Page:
Bateman’s murders are the just satirical exaggerations. It would be pretty shocking to find a Wall Street with corpses in his closet like Bateman, but it wouldn’t be surprising to find one with the same lifestyle.   


Popular posts from this blog

Empire Magazine (2008) Greatest Movies List - #85: Blue Velvet

Exactly how do you describe a David Lynch movie? He is one of the few directors whose style is so distinctive that his last name has become an adjective. According to Urban Dictionary, the definition of Lynchian is: “having the same balance between the macabre and the mundane found in the works of filmmaker David Lynch.” To see a prime example of that adjective film lovers need look no further than Lynch’s Blue Velvet (1986), which does indeed begin in the mundane before slowly sinking in macabre violence.
My first introduction to the world of David Lynch was through his ground breaking, but unfortunately interrupted, early 1990s TV series Twin Peaks. This was one of the first television shows to grab viewers with a series-long mystery: who killed Laura Palmer? A mix of soap opera, police procedural, and the supernatural, it is a unique show that showed the darkness hidden in suburbia and remains influential to this day. Featuring Kyle MacLachlan as an FBI investigator with a love for …

Empire Magazine (2008) Greatest Movies List - #90: When Harry Met Sally...

There is an age-old question regarding whether single men and women can be just friends. In real life the answer is obviously “yes,” but in movies and TV the answer always has to be that at some point two single characters will get attracted to each other and move beyond friendship. On TV I find this to be contrived and overused, but some movies can have a lot of fun with the concept, most notably Rob Reiner’s comedy classic When Harry Met Sally…(1989). It may not change your view on love and friendship, but it forever changed the meaning of the phrase “I’ll have what she’s having.”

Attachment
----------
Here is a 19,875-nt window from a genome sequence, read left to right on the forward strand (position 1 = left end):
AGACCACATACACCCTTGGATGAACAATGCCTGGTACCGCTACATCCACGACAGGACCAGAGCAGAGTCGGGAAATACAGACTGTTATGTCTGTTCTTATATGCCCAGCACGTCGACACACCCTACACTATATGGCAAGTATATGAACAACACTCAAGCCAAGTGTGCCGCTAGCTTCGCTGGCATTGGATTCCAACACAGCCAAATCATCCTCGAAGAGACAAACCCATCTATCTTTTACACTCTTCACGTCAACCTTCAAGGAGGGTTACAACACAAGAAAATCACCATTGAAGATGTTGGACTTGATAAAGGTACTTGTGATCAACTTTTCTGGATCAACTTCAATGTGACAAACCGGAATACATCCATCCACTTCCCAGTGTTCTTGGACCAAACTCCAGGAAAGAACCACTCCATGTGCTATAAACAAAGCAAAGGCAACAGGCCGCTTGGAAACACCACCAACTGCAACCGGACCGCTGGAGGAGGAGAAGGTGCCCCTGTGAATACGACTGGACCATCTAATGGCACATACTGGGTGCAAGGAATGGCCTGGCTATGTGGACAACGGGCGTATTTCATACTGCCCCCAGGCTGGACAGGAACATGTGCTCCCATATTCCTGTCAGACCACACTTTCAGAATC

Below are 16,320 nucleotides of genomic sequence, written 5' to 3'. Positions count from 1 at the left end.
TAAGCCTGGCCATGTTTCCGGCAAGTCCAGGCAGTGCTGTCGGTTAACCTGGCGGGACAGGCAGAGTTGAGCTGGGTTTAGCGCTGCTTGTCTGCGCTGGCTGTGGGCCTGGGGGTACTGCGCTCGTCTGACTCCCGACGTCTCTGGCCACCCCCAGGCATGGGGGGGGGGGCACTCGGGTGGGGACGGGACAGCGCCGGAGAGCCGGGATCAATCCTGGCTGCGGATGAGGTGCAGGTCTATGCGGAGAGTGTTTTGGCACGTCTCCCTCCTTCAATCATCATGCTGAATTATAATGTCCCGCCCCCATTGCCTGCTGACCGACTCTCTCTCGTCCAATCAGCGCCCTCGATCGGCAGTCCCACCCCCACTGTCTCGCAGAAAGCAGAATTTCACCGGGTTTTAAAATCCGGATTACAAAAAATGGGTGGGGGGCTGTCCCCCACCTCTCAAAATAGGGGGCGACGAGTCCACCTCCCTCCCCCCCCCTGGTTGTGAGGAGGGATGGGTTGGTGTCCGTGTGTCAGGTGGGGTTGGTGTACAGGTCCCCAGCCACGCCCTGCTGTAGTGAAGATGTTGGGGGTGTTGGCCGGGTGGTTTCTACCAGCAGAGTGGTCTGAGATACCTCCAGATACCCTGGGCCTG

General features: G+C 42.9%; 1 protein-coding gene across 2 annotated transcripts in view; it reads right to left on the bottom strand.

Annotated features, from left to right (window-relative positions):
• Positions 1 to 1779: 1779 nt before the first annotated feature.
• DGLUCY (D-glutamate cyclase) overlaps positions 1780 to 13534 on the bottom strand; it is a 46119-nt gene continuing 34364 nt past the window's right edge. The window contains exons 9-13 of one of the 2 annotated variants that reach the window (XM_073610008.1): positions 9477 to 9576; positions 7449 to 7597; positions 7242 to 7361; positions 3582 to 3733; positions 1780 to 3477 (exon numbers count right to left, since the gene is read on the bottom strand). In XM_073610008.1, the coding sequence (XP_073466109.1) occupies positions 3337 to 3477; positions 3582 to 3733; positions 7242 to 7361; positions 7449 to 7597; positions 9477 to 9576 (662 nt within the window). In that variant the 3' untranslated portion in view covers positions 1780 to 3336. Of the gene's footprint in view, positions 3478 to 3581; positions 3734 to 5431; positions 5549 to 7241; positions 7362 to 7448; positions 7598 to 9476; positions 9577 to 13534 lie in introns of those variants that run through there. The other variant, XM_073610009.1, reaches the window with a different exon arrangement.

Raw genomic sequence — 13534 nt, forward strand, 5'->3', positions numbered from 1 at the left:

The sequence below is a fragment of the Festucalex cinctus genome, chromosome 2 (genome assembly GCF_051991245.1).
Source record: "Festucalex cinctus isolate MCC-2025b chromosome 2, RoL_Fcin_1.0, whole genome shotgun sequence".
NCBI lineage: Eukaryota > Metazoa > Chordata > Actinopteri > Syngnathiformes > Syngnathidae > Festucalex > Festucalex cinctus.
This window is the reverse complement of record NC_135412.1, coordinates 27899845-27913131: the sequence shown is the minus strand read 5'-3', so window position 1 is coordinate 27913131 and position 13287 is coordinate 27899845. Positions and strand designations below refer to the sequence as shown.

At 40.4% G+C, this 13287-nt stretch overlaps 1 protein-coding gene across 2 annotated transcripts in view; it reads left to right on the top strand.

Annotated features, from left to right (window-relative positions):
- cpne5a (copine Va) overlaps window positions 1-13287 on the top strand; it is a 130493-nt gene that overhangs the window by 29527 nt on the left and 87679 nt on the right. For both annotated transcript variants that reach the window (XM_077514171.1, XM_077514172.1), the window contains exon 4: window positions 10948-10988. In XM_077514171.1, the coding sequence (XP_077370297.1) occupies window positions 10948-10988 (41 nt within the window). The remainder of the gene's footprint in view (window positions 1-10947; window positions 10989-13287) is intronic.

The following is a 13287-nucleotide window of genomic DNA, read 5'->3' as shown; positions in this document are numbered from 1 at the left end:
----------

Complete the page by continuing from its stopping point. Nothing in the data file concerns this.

On paper this film’s premise sounds like another rom-com, but seen by oneself during an evening of Netflix binging it does make you think about deep stuff like the long-term impact of your decisions on your life. A person you meet during a tense trip might turn up again sometime later down the road in the most unexpected ways. If there is one thing I believe in it is infinite possibilities, and Nora Ephron…

Empire Magazine (2008) Greatest Movies List - #83: Brazil

Dystopian movies from the 1980s are a funny thing since we now live in the future of those movies and if you look at the news for more than five minutes it will feel as though we are one bad day away from being into a dystopia. On the plus side, if it ends up looking like the dystopia portrayed in Terry Gilliam’s Brazil (1985) at least we will have lovely architecture to look at while the government is busy telling us how to think. This might not be a movie that will cheer you up, but the production design is amazing, the performances are great throughout, and you get to see Robert DeNiro play a maintenance man/freedom fighter.
I first saw Brazil as a Terry Gilliam double feature at the Université de Sherbrooke’s movie club paired along with 12 Monkeys around ten years ago. Those two films are similar in that they both feature a rather dour future and, as with most Gilliam movies, incredibly intricate sets. However the dystopian future in Brazil is somewhat scarier than the disease-ra…